Some find check-ins helpful in determining whether or not they want to continue in the marriage. However, many abusers use this practice to manipulate their partners, often lying and minimizing their sexually perverse behaviors.
BTR’s coaches provide professional support and offer insight, validation, and direction for wives of porn users and sex addicts. All BTR coaches are also trained by an ICF-accredited organization.
A label sometimes put on victims of abuse to encourage taking some level of responsibility for the situation. This model is false and negates the reality of betrayal trauma and Complex PTSD.
Detachment occurs when the partner of an abuser removes herself emotionally from the devastating of the abuser’s choices. Often, this takes place once she has separated from him and the manufactured relational tethers have begun to erode.
When a partner’s previously undisclosed sexually perverse behavior is discovered. This is most often a traumatic, shocking, and/or sometimes dangerous event for the woman. It can be discovered without any warning, or it may be suspected and D-Day (Discovery Day) confirms it.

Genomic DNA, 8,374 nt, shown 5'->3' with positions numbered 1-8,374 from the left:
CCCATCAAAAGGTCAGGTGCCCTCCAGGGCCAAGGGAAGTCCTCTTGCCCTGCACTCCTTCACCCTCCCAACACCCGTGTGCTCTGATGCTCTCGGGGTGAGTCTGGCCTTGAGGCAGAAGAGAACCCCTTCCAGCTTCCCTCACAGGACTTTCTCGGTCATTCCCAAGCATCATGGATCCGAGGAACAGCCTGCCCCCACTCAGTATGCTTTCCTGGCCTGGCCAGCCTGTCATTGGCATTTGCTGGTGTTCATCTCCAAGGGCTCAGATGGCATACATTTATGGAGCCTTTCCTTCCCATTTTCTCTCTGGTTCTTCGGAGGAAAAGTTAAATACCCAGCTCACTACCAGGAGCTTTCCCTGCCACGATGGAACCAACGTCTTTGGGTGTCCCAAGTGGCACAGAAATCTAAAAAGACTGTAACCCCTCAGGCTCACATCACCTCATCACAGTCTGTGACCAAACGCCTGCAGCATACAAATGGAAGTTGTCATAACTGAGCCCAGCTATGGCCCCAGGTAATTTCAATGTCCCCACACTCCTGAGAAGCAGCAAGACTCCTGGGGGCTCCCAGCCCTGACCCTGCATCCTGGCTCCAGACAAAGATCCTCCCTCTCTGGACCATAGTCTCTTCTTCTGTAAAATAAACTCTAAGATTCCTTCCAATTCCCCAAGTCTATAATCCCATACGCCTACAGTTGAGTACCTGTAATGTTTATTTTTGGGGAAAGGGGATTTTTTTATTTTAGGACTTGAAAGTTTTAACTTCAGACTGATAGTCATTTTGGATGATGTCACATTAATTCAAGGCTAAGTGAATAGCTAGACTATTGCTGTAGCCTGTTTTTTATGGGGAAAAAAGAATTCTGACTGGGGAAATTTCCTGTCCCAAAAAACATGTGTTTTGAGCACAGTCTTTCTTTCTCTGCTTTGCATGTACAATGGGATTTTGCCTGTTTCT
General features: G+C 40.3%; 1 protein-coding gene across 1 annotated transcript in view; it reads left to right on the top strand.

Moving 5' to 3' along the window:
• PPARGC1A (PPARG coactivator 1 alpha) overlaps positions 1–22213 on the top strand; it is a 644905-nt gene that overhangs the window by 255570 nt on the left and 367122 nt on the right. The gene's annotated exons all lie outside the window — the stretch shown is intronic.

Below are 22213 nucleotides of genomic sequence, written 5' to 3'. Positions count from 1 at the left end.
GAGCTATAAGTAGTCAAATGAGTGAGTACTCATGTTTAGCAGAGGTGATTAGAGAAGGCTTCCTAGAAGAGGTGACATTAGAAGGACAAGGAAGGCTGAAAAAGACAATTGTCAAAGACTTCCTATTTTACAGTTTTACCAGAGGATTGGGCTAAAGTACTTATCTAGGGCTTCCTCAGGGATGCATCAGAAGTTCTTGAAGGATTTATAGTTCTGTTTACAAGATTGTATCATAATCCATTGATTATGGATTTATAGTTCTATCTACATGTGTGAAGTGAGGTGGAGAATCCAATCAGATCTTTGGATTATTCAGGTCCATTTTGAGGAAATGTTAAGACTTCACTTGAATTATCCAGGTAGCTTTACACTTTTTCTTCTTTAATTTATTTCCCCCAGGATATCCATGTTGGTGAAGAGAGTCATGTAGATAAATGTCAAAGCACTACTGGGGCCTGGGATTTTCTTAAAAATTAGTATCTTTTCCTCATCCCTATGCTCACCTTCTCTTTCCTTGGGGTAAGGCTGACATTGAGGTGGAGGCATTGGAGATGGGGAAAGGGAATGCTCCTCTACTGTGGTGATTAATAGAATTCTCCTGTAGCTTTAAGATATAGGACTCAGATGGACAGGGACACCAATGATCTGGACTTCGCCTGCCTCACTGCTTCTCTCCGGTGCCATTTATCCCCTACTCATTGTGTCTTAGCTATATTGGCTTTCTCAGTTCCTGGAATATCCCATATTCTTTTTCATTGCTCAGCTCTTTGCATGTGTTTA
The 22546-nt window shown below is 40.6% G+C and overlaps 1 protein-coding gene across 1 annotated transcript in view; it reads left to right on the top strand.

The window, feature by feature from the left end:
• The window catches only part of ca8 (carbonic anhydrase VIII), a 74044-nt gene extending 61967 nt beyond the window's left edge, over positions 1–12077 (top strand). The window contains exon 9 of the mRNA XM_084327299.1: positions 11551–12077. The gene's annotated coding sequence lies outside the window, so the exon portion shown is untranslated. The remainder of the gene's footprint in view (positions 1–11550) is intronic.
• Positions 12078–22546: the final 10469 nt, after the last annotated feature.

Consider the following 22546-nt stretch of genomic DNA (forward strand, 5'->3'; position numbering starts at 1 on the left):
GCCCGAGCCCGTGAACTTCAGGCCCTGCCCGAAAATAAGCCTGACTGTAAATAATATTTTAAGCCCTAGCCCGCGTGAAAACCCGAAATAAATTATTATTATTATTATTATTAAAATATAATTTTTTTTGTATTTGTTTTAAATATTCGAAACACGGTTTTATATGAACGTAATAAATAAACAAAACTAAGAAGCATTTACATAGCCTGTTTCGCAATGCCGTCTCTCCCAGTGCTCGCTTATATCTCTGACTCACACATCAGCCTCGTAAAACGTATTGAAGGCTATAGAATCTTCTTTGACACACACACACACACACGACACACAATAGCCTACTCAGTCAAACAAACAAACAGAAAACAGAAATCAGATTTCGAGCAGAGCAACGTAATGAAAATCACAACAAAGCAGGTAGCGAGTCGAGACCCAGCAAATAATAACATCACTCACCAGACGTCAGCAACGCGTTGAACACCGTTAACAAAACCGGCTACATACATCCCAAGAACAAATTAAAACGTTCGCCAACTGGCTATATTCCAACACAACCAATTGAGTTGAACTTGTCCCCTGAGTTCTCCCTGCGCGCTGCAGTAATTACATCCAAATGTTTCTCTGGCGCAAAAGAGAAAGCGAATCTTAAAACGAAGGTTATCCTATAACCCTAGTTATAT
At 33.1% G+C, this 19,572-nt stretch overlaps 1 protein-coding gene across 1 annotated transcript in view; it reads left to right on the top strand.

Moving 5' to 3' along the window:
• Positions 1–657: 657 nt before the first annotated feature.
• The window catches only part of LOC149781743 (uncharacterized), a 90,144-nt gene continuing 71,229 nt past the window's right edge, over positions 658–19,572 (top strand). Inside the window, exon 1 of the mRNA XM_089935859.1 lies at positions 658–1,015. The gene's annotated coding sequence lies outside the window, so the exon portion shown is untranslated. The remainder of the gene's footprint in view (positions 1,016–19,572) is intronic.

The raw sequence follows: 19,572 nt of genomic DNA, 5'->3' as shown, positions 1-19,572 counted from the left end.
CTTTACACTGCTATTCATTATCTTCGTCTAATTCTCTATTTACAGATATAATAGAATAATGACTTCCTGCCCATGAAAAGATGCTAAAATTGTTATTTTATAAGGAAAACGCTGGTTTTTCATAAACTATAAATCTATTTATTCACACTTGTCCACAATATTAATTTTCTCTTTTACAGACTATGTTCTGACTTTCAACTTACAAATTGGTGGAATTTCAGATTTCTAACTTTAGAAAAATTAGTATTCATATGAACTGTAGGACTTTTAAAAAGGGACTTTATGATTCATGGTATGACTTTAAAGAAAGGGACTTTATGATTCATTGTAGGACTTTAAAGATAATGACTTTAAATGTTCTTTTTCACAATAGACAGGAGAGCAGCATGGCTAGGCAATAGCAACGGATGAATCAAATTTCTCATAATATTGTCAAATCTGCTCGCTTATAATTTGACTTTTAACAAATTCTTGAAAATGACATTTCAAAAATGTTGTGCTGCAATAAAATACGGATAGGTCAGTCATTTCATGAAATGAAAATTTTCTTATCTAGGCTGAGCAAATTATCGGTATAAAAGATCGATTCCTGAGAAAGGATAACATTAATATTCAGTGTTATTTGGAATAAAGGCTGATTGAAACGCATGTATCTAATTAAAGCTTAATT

D-day is traumatic. The woman’s sense of reality is shattered, and she often finds herself experiencing distorted feelings of guilt or blame, confusion, intense fear, nightmares, despair, insomnia and so on. See Trauma for more details.
The Drama Triangle is a psychological theory that is often presented to couples in troubled relationships.The application of this theory places blame on both parties. However, in the abusive marriage, there is no Drama Triangle: there is simply an abuser and his victim.
The abuser will use all three roles in the Drama Triangle (victim, rescuer, and persecutor) to control and harm his partner, and when she reacts to his abuse she will often be labeled by him and/or poorly trained “professionals” as any of those three roles (victim, rescuer, or persecutor) because she is simply in horrific trauma and is trying to cope with it.
Using the Drama Triangle to try to describe the relational dynamics of an abusive marriage is like trying to diagnose cancer using a cheese grater. It simply makes no sense.
Any behavior that harms the emotional well being of another.